How to become a Occupational Therapist

Occupational therapists assess and treat people who, due to illness, injury or circumstance, are limited in their ability to undertake everyday activities. They assist people to regain lost functions, develop their abilities and social skills, as well as maintain and promote independence in their everyday lives to enhance health and wellbeing.

Personal requirements of a Occupational Therapist

  • Patience
  • Able to show initiative
  • A flexible attitude
  • Practical, innovative and observant
  • Good problem-solving skills
  • Good interpersonal and communication skills
  • Able to maintain client confidentiality
  • Able to work independently or as part of a team

Education & Training for a Occupational Therapist

To become an occupational therapist you usually have to complete a degree in occupational therapy at university. To get into these courses you usually need to gain your Senior Secondary Certificate of Education. Prerequisite subjects, or assumed knowledge, in one or more of English, biology, chemistry and physics are normally required. Universities have different prerequisites and some have flexible entry requirements. Contact the institutions you are interested in for more information.

Additional Information

Before undertaking clinical placements required by courses, students will need to obtain a National Police Certificate, a Provide First Aid Certificate and immunisations, and undergo a Working with Children Check. Contact the institutions you are interested in for more information. It is a legal requirement for graduates to register with the Occupational Therapy Board of Australia before practising as an occupational therapist in any state or territory of Australia. Visit the board's website for more details.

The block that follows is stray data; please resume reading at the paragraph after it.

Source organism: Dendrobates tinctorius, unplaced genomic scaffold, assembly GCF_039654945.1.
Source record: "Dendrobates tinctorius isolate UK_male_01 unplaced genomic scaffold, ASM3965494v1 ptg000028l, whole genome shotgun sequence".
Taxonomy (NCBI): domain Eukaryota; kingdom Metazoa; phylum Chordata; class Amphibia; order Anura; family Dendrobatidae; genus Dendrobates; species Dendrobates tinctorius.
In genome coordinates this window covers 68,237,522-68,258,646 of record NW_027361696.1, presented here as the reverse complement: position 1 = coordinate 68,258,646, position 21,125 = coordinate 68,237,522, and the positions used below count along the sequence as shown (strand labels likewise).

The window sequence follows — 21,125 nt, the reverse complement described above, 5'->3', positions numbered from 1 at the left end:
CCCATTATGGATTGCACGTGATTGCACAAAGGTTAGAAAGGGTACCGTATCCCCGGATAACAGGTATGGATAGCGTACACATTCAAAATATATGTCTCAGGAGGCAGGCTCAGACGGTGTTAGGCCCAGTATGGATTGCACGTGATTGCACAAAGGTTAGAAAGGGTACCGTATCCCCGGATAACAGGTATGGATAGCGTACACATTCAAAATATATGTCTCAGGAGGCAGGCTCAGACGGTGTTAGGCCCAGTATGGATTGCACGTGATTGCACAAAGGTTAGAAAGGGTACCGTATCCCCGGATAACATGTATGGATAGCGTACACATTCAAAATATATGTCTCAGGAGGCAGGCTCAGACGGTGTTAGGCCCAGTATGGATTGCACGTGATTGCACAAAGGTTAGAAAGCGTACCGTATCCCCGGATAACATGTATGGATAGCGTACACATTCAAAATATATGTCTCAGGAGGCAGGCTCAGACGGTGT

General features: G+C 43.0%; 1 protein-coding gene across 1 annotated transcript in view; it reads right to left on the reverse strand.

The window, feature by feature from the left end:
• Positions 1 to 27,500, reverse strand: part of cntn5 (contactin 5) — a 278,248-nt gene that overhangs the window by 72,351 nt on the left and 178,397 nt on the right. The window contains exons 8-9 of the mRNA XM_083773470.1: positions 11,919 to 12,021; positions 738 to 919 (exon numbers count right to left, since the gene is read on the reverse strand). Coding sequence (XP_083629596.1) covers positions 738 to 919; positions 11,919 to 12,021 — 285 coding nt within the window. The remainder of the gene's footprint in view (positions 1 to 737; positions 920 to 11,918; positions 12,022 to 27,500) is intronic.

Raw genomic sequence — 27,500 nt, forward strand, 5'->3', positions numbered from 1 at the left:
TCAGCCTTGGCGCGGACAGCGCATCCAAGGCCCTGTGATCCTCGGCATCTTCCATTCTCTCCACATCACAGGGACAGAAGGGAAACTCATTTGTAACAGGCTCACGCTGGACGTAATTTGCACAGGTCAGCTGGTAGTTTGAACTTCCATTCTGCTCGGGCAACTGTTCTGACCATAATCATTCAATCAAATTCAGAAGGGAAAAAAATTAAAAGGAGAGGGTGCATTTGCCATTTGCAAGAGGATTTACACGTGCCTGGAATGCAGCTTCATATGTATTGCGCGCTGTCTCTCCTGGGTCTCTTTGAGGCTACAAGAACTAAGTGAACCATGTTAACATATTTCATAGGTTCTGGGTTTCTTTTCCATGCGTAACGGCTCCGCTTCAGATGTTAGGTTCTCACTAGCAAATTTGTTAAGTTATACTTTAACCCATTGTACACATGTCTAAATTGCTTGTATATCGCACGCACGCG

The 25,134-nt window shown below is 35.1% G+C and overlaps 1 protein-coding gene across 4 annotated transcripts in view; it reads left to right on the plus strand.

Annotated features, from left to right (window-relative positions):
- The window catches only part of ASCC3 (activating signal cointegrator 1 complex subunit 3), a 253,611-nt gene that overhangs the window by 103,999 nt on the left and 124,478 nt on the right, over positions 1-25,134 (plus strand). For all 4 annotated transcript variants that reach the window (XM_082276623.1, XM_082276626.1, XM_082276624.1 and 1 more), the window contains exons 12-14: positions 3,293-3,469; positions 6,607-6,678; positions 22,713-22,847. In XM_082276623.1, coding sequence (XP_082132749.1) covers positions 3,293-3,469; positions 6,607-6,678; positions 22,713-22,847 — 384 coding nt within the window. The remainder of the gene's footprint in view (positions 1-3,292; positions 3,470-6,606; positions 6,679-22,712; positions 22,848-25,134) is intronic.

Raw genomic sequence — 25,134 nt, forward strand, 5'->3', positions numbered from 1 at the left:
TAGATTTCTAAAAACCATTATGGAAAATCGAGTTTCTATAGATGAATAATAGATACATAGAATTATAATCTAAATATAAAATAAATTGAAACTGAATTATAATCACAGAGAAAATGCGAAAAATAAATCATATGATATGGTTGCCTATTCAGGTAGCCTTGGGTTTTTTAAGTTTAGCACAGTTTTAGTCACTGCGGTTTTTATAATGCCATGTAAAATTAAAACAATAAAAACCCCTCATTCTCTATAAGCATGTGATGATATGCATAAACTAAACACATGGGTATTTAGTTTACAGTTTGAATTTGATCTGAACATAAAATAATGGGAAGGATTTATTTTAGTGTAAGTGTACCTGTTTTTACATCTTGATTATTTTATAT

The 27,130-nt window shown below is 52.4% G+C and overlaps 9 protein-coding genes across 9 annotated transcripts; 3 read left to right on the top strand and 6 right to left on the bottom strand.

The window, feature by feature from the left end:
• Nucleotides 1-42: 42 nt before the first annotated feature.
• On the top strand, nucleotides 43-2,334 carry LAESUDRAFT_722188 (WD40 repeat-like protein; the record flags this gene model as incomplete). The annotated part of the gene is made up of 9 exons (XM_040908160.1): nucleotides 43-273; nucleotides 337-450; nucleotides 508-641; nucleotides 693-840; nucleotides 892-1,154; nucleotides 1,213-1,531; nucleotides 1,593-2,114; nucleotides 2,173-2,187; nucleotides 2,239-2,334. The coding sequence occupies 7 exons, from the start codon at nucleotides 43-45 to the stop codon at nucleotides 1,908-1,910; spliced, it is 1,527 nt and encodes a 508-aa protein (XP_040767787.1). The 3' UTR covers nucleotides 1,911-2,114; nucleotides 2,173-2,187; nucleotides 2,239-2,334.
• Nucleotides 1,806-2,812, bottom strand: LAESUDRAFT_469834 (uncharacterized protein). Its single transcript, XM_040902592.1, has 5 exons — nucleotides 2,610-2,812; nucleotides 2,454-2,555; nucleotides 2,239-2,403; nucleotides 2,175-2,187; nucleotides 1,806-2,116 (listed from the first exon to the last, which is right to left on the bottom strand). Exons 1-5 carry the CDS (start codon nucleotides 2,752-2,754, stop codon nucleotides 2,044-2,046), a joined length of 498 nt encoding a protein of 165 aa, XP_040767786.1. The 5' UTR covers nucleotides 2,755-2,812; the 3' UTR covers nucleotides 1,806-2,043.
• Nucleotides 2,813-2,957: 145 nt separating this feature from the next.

Duties & Tasks of a Occupational Therapist

Occupational therapists:

  • conduct tests to assess functional, emotional, psychological, developmental and physical capabilities
  • plan and direct specific therapeutic programs for individuals using recreational, remedial, social, educational or vocational (job-related) activities
  • select and design activities that improve an affected movement or function and help individuals to regain personal care skills
  • assist people to gain or regain skills in social, leisure and work environments through graded individual or group therapy and activity programs
  • monitor the progress of individuals and assist with the coordination of an appropriate health team
  • assist children with disabilities to integrate into education programs in schools
  • assess the ability of injured workers to return to their usual employment or perform alternative duties
  • design and modify the everyday environment of clients to allow for better access and independence
  • advise on the use of specialised equipment
  • assess the need for, develop and run health education programs
  • act as consultants to industry and government organisations
  • undertake research
  • teach in academic institutions, generally at tertiary level
  • assist with policy development for health and other areas.

Employment Opportunities for a Occupational Therapist

Occupational therapists work in public and private healthcare organisations. These may include general and children's hospitals, aged-care facilities, rehabilitation centres, day care centres, community health centres, municipal councils, primary and secondary schools, prisons, centres for people with disability, independent living centres and other organisations. They may also work in private practice as clinicians, consultants or as injury management advisers. Employment opportunities are influenced mainly by the ageing of the population, levels of government funding and government policy initiatives.

Avg. weekly wage:


Future growth:


Employment by state:

ACT ACT 2.1%

NSW NSW 23.2%

NT NT 1.9%

QLD QLD 30.5%

SA SA 9.3%

TAS TAS 0.9%

VIC VIC 19.2%

WA WA 12.9%

Hours worked:



Lower unemployment

Gender split:

Male 8.8%

Female 91.2%

Education level:

Highest qualification is a Bachelor degree: 82.4%

Highest qualification is a Postgraduate Diploma or Graduate Certificate: 17.6%

Age brackets:

15-19 - 0%

20-24 - 7.3%

25-34 - 38.2%

35-44 - 32.1%

45-54 - 17%

55-59 - 1.7%

60-64 - 3.2%

65 and Over - 0.4%

*The data above is sourced from the Department of Employment’s Job Outlook website.

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